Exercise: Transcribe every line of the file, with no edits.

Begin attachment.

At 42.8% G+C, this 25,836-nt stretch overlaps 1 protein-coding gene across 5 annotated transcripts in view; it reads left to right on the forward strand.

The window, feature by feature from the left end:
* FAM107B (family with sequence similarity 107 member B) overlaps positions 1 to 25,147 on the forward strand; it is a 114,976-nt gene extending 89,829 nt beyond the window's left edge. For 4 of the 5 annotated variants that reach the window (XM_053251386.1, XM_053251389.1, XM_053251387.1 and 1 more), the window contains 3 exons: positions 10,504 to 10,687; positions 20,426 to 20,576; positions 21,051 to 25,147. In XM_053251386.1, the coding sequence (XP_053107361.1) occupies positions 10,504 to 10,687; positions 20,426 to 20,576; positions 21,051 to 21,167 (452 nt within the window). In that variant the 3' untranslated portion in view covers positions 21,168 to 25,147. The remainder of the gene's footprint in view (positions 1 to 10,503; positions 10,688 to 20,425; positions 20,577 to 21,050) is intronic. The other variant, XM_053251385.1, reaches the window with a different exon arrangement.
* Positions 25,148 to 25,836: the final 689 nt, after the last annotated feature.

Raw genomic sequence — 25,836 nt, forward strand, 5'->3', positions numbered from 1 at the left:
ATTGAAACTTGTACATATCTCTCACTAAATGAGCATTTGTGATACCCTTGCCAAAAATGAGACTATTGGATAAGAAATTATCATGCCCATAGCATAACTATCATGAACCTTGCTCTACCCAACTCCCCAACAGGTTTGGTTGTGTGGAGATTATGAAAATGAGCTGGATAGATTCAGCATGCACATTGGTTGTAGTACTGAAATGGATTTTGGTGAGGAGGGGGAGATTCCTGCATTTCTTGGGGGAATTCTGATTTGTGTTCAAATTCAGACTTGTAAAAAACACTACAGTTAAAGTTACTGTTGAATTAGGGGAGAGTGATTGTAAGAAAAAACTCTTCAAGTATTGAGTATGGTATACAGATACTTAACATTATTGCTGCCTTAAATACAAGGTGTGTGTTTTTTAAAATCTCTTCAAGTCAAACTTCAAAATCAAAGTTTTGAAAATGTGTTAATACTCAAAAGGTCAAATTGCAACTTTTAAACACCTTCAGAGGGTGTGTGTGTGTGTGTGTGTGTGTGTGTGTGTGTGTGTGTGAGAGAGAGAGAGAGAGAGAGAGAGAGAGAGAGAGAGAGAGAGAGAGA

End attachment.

At 42.8% G+C, this 25,836-nt stretch overlaps 1 protein-coding gene across 5 annotated transcripts in view; it reads left to right on the forward strand.

The window, feature by feature from the left end:
* FAM107B (family with sequence similarity 107 member B) overlaps positions 1 to 25,147 on the forward strand; it is a 114,976-nt gene extending 89,829 nt beyond the window's left edge. For 4 of the 5 annotated variants that reach the window (XM_053251386.1, XM_053251389.1, XM_053251387.1 and 1 more), the window contains 3 exons: positions 10,504 to 10,687; positions 20,426 to 20,576; positions 21,051 to 25,147. In XM_053251386.1, the coding sequence (XP_053107361.1) occupies positions 10,504 to 10,687; positions 20,426 to 20,576; positions 21,051 to 21,167 (452 nt within the window). In that variant the 3' untranslated portion in view covers positions 21,168 to 25,147. The remainder of the gene's footprint in view (positions 1 to 10,503; positions 10,688 to 20,425; positions 20,577 to 21,050) is intronic. The other variant, XM_053251385.1, reaches the window with a different exon arrangement.
* Positions 25,148 to 25,836: the final 689 nt, after the last annotated feature.

Raw genomic sequence — 25,836 nt, forward strand, 5'->3', positions numbered from 1 at the left:
ATTGAAACTTGTACATATCTCTCACTAAATGAGCATTTGTGATACCCTTGCCAAAAATGAGACTATTGGATAAGAAATTATCATGCCCATAGCATAACTATCATGAACCTTGCTCTACCCAACTCCCCAACAGGTTTGGTTGTGTGGAGATTATGAAAATGAGCTGGATAGATTCAGCATGCACATTGGTTGTAGTACTGAAATGGATTTTGGTGAGGAGGGGGAGATTCCTGCATTTCTTGGGGGAATTCTGATTTGTGTTCAAATTCAGACTTGTAAAAAACACTACAGTTAAAGTTACTGTTGAATTAGGGGAGAGTGATTGTAAGAAAAAACTCTTCAAGTATTGAGTATGGTATACAGATACTTAACATTATTGCTGCCTTAAATACAAGGTGTGTGTTTTTTAAAATCTCTTCAAGTCAAACTTCAAAATCAAAGTTTTGAAAATGTGTTAATACTCAAAAGGTCAAATTGCAACTTTTAAACACCTTCAGAGGGTGTGTGTGTGTGTGTGTGTGTGTGTGTGTGTGTGTGTGTGAGAGAGAGAGAGAGAGAGAGAGAGAGAGAGAGAGAGAGAGAGAGAGA